One other object is the production of a cement like adhesive containing suitable pigments for the production or an inorganic paint.

A still further object of the invention is an adhesive of high heat stability.

With these and other objects in view, the pres ent invention resides as hereinbefore indicated, in anew cementitious composition of considerable utility. 7" v The principal concept of this invention is the introduction of the phosphoric acid radical in the form of a water soluble colloidal aluminum phosphate. In solid form this phosphate does not react with the other solid ingredients of the mixture unless water is added. The result is that the dry cement mixture is stable and can be packaged in the form of a powder in a single container. Furthermore, the aluminum phosphate, although it retains excellent reactivity, is in no way dangerous and may be handled by inexperienced persons in factories or homes.

The result of these improvements is a wide utility in fields where the combination of adhesiveness and drying action or hardening are needed, such as in the field of inorganic adhesives or cements, in the field of inorganic paint vehicles and the like. The drying action must be accompanied by a hydraulic action which causes the absorption of all water by hydration rather than evaporation.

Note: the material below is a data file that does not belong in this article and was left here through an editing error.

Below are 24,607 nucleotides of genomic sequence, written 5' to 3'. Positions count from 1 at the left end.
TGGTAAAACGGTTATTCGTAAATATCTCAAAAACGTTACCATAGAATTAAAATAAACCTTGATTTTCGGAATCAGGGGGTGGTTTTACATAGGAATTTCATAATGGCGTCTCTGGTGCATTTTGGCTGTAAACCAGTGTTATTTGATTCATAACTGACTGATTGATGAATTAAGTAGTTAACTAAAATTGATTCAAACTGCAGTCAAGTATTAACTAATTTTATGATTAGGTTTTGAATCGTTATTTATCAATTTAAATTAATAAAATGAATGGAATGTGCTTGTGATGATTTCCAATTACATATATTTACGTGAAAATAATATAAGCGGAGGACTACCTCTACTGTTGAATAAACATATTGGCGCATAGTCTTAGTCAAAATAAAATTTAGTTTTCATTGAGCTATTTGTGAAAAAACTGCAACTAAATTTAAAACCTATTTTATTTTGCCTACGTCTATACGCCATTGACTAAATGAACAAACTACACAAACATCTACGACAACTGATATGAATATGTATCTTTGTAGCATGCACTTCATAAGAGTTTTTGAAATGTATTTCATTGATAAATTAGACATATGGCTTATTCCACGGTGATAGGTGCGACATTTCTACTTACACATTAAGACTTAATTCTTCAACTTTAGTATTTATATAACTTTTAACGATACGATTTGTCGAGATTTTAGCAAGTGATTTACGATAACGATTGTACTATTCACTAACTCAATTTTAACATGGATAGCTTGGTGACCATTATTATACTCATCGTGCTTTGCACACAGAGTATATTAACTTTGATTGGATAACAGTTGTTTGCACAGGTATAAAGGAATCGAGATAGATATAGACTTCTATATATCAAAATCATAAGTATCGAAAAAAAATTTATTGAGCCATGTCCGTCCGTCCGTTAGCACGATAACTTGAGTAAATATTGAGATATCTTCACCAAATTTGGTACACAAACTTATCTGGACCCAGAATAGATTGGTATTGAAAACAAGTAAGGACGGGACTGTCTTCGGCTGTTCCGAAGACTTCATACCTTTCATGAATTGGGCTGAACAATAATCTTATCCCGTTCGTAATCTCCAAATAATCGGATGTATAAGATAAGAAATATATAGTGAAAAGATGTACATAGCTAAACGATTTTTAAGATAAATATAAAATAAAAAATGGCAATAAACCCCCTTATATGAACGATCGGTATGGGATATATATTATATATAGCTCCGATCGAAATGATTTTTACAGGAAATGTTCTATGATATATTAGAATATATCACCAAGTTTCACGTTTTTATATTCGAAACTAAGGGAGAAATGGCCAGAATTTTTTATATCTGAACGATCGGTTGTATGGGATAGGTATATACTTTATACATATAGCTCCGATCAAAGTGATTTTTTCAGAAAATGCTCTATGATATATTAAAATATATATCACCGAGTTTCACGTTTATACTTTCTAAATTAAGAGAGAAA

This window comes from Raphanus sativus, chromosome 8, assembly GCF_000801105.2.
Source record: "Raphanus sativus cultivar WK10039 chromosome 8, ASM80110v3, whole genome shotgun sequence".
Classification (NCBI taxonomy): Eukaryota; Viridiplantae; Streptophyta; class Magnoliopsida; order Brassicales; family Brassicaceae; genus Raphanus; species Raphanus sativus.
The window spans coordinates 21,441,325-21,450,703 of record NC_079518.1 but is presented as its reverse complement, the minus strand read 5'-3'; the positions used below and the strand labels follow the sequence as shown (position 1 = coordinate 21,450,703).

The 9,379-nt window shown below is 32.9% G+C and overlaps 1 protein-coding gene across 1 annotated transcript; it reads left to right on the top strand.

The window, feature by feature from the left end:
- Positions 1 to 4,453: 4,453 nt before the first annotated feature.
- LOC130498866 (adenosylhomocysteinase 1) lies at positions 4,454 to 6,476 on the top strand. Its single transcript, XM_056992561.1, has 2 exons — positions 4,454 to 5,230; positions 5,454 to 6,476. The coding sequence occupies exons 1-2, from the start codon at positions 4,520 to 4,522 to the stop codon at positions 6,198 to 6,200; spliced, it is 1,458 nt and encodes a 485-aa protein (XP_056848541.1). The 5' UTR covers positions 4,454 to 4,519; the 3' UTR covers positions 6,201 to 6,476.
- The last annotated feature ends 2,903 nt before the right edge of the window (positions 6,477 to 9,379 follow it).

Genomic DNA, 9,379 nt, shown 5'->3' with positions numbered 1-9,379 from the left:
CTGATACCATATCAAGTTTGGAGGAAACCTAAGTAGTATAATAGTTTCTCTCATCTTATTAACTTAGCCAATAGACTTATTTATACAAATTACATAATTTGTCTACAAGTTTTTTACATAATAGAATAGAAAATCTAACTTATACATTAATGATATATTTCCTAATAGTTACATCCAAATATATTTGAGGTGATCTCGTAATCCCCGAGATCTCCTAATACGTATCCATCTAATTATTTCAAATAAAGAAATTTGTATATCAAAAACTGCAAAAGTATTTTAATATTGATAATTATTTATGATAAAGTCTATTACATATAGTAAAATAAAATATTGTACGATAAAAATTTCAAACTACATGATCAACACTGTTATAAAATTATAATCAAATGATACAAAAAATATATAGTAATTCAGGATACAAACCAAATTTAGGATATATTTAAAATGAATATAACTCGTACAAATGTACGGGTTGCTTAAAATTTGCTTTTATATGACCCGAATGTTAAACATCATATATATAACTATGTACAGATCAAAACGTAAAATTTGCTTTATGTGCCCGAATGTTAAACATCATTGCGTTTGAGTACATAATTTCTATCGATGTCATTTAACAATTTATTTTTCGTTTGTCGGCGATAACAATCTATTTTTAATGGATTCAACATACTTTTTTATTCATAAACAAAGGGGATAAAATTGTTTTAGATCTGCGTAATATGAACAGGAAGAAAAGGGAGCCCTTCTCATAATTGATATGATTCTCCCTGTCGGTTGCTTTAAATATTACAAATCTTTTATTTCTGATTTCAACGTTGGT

In accordance with this invention, a cement is provided one of the important ingredients of which is a solid, watera a u, h hate. ummum hosphates of this type are i escfiFed in my Patent No. 2,405,884, issued August 13, 1946, on my copending application Serial No. 494,526, filed July 13, 1943.

They are colloidal, hydrated, acid aluminum phosphates and their composition varies between the monoand the di-aluminum phosphate. These compounds can be obtained in solid, hydrated form by suitable methods of production, either by direct reaction of the ingredients or by evaporating a portion of the water from their solutions. In the manufacture of these compounds, the proper control of water content and temperature is of the utmost importance to keep the water soluble properties.

Chemically these with substanceso however, proceeds only if water is presen or'iithe phosphate is present in liquid form. I have found that the reaction does not proceed if both the phosphate and the base are present in dry solid form. Even if both are very finely divided, their mixture, when dry, will store without deterioration.

It will be understood that a suitable selection must be made among the basic substances. Good results were obtained with compounds of the second group of elements in the periodic system, and also with lead, copper, iron, titanium and zirconium compounds. Among these, some give better results than other, as will be shown later.